Some of the Saudi intelligentsia, as well as Europeans and Americans here, complain bitterly that restrictions on women and foreigners, especially in dress and social behavior, are unjustifiably more severe now.

For example, religious authorities are now more apt than before to demand proof that a Western woman is married or related to the man with whom she is dining publicly or playing tennis, say Western businessmen and their wives.

Three major factors led to Saudi Arabia's growing conservatism, the intelligentsia and Western expatriates say. The first two are the Iranian revolution and the seizure of the Grand Mosque in Mecca by Muslim fanatics, both in 1979. The mosque crisis shocked and unnerved Saudis, including the royal family. The third factor is the oil boom of the 1970s, which led to rapid modernization.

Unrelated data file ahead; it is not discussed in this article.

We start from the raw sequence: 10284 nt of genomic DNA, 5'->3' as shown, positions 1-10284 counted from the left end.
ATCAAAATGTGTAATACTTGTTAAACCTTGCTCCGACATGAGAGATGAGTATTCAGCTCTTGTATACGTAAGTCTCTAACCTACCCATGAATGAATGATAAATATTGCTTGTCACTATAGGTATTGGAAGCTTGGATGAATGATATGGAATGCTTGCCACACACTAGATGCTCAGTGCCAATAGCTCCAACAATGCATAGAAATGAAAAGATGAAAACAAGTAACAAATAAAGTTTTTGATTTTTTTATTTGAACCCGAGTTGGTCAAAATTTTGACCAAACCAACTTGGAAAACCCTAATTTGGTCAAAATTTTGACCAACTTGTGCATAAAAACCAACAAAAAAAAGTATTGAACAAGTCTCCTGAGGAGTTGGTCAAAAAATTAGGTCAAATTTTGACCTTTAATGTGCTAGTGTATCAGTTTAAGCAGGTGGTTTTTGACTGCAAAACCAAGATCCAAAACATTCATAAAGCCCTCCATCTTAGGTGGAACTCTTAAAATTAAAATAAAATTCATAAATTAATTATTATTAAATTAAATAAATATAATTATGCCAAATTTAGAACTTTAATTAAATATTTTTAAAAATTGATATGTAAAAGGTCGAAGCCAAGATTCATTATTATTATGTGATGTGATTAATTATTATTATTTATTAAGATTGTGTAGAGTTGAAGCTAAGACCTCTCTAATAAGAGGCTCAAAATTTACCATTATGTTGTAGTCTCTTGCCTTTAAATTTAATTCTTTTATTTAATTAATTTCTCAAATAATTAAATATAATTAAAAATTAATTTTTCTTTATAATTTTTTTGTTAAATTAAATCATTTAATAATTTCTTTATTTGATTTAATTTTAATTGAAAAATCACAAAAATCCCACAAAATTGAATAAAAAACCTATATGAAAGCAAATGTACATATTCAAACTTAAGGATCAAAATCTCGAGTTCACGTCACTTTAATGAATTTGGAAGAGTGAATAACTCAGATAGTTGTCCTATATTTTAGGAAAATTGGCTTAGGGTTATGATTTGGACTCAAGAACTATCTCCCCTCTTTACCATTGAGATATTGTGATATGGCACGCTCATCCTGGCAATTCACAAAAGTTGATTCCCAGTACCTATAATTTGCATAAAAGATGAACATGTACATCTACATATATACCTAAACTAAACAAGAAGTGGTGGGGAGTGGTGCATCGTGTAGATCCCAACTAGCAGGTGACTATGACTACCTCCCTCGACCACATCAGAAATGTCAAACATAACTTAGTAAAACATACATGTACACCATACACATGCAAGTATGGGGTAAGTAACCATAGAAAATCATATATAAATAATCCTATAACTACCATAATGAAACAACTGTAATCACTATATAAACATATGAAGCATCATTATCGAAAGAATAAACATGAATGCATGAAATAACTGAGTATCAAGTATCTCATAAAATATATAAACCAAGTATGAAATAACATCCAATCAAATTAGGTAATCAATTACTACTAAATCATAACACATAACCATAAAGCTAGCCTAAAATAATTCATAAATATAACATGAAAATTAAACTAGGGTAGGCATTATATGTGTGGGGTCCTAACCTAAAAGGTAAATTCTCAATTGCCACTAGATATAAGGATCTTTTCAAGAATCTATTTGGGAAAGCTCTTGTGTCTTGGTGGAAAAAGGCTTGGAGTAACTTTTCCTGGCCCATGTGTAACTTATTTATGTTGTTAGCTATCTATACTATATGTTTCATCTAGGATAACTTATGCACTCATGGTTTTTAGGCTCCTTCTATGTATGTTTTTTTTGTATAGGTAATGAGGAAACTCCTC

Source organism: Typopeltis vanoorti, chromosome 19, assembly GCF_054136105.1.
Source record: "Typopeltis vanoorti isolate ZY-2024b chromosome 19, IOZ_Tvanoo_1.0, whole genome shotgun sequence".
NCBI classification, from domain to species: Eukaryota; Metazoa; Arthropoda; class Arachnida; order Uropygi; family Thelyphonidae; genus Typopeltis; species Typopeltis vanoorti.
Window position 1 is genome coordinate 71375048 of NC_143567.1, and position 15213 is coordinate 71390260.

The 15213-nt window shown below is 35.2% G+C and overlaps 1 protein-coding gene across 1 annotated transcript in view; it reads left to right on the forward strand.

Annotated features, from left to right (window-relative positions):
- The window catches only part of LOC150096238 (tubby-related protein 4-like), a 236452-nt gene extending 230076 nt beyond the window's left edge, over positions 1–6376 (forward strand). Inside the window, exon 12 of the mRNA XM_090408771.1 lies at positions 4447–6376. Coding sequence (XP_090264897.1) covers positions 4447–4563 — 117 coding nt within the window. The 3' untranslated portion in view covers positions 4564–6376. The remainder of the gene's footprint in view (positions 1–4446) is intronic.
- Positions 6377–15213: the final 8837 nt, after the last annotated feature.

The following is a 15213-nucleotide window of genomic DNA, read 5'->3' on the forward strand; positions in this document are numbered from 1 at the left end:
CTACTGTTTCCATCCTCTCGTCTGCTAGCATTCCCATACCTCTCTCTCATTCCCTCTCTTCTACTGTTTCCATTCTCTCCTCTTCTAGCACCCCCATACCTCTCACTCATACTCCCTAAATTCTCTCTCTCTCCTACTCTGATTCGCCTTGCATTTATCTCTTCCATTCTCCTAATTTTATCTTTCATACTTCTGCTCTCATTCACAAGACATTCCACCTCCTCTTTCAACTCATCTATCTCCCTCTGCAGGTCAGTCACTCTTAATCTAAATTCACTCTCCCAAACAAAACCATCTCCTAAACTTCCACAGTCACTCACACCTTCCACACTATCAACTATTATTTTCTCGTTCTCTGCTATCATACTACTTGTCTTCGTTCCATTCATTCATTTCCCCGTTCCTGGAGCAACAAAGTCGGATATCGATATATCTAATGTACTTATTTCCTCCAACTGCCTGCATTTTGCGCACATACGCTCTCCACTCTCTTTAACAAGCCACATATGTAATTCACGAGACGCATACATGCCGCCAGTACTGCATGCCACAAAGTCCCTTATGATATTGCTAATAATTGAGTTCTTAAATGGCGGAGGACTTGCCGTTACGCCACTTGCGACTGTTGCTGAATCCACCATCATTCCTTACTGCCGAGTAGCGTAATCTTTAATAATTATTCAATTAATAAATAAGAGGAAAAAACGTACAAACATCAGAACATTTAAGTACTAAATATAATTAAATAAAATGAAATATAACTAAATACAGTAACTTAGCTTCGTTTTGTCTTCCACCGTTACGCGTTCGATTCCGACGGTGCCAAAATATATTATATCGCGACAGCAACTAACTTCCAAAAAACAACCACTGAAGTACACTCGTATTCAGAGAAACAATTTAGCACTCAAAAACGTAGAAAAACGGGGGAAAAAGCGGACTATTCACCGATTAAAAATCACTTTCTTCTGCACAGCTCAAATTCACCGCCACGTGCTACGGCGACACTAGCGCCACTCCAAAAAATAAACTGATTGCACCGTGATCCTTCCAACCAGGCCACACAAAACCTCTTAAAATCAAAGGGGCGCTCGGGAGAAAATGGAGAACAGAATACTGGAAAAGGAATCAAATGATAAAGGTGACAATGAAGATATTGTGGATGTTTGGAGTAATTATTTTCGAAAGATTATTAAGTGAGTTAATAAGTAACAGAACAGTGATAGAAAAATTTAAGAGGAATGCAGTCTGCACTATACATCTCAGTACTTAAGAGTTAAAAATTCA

The fanatics held the sacred shrine for two weeks, decrying alleged corruption in the royal family and what they saw as the putrification of Islam by Western influences.

''Since then, things have changed,'' says a Saudi professor who spent 17 years in the United States. ''Everyone was scared; we were scared. The vast majority of people here are religious, some more so than others. But just a tiny number are fanatics. Nonetheless, it scared people and nobody is taking any chances.''

The government has not given in to all the demands of the very religious, but it has allowed them to make a greater imprint on society. For instance, Saudi Arabia's chief religious scholar, or ulema, Sheikh Abdel Aziz Bin Abdullah Bin Baz, spoke out last spring against the saturation of Western influence in Saudi life. He said it is bad for Saudis to go abroad where they are exposed to so much that is considered un-Islamic.